I recently published this column in the DTN Progressive Farmer magazine “Our Rural Roots.”
The family farm is sacred ground.
I think about it sometimes. The dirt. And how my grandparents and my children, although they never met, have both held it in their hands.
Generations, four to be exact, have worked this land. They’ve driven tractors and branded cattle and planted milo. My grandfather taught my dad to set irrigation tubes, and he taught me and this summer, we taught my three-year-old son. My Gran raised kids in the same brick house where I now bring my kids to visit their Grandad and Nan. Just about everyone in our family, even our cousins from town, learned to drive on the same dirt roads.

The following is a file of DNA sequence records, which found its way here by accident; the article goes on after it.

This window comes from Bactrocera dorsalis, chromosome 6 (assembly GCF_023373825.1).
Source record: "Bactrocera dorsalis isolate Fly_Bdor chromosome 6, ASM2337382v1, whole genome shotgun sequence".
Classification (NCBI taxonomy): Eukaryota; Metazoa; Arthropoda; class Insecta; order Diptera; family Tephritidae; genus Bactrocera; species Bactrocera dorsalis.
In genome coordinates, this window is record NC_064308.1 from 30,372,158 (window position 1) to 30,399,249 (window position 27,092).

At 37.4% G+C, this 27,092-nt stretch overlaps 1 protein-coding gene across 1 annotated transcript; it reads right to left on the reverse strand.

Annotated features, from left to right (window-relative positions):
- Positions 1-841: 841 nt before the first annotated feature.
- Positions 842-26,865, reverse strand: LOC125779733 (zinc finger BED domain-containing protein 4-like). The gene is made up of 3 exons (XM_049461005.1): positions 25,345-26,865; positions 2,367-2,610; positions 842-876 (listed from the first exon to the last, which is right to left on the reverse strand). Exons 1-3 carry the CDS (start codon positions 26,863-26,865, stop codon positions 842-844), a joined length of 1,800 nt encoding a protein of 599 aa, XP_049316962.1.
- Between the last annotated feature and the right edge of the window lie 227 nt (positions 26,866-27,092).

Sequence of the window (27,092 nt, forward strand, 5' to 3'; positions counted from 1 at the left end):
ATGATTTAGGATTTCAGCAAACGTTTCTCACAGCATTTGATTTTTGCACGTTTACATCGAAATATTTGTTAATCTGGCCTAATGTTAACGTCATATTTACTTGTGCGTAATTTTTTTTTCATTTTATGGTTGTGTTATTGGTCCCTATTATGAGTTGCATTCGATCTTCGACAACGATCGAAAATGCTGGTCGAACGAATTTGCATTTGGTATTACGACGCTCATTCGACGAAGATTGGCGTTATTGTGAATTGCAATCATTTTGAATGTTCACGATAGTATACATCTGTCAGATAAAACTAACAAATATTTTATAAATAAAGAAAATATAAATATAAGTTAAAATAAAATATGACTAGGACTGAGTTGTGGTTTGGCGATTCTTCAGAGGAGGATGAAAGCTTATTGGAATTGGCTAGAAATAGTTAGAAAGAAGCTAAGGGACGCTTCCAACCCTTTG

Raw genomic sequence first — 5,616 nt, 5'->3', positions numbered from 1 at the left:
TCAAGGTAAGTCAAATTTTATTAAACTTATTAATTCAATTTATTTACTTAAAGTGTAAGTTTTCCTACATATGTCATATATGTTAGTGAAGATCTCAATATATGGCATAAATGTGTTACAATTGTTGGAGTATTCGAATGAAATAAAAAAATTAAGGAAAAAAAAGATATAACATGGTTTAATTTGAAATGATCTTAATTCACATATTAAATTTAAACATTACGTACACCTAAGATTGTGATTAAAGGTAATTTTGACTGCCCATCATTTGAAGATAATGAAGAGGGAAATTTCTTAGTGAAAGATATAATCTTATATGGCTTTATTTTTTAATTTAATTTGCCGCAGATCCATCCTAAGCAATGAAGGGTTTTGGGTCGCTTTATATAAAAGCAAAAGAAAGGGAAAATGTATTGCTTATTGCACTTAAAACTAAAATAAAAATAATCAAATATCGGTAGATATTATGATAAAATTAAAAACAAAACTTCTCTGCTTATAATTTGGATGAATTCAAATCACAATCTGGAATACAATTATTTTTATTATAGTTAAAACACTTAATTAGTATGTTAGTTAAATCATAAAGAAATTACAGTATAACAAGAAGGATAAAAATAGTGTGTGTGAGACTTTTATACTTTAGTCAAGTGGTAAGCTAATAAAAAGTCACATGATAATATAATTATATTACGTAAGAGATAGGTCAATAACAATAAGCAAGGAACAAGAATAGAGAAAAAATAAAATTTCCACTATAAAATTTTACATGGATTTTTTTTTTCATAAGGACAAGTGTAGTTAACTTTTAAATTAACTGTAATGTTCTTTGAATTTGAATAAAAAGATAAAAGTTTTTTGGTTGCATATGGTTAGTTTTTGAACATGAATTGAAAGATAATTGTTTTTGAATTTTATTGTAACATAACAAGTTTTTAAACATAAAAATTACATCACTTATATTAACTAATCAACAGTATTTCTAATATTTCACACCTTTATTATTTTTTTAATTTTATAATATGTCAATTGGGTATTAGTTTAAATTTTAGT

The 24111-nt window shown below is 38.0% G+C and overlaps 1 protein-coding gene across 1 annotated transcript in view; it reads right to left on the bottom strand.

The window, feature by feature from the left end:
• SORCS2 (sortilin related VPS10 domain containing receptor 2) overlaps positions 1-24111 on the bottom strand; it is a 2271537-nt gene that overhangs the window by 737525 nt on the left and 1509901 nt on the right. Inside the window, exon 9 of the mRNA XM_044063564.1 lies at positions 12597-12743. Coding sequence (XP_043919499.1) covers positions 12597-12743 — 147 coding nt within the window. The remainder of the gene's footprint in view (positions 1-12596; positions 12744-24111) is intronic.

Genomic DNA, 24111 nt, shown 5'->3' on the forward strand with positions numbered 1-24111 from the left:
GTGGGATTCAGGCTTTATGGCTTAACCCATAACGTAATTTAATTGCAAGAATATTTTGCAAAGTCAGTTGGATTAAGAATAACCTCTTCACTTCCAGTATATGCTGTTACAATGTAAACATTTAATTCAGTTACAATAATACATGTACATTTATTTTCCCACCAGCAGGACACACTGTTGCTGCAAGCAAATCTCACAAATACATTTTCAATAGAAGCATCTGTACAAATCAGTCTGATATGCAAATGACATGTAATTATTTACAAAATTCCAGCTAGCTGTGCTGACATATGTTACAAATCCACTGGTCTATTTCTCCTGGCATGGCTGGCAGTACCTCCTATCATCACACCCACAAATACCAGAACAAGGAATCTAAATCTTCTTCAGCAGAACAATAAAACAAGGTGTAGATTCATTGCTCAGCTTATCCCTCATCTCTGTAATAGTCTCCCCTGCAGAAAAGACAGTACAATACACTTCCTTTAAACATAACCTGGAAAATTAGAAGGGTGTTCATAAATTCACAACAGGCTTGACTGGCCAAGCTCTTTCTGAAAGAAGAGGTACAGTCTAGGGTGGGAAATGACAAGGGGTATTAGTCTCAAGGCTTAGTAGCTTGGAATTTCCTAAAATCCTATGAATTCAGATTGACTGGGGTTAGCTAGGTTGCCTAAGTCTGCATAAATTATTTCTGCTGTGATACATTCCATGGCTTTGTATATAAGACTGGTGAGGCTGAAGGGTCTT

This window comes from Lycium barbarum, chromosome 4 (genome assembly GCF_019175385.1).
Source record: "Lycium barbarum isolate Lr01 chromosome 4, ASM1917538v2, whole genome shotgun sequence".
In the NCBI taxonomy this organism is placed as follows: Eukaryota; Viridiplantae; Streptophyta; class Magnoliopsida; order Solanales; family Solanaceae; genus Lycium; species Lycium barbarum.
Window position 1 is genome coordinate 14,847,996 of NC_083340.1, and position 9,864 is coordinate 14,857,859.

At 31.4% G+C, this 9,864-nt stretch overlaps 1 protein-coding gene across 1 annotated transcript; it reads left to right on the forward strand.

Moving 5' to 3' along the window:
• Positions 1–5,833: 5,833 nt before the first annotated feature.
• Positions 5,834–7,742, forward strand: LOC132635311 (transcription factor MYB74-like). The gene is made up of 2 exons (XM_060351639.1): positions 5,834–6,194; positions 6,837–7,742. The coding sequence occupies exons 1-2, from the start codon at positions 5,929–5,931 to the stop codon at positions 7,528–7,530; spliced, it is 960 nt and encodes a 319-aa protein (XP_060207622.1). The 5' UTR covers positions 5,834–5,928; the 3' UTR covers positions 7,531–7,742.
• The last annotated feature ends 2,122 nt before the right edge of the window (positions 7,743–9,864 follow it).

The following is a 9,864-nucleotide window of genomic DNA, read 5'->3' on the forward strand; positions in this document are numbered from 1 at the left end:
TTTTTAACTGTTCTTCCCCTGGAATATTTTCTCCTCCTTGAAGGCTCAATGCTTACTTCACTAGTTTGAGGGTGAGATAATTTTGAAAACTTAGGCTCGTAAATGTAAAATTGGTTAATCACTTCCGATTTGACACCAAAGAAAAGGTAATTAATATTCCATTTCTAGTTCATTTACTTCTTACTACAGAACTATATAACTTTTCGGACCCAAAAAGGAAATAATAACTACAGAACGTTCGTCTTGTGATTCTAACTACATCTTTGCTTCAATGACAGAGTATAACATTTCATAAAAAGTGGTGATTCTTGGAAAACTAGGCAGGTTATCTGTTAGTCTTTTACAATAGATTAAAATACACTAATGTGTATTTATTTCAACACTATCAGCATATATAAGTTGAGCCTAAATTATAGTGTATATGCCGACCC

We work sheep and cattle in the very same corrals where I can still picture my Gran, well into her 70’s, getting after ewes with a quirt and a whistle all while wearing her housecoat and straw hat. We’ve learned the same tricks, over the decades, like how to pull a backward lamb and how to pick the best keeper heifers and which windmill has the best water for drinking on a hot day.
We’ve shared hard times here too. We’ve mourned the loss of favorite horses, good dogs, and close neighbors. We’ve had a kitchen full of casseroles that neighbors brought by many times when tragedies have struck.
I think about the number of men that have gotten grease on their hands in the shop and the number of children who have gone swimming in irrigation ditches and how many prayers for rain have gone up standing in the same places over the last 60 years.
We are all a part of each other, generations apart connected by a legacy that has been built and passed on in the red, sandy sacred ground.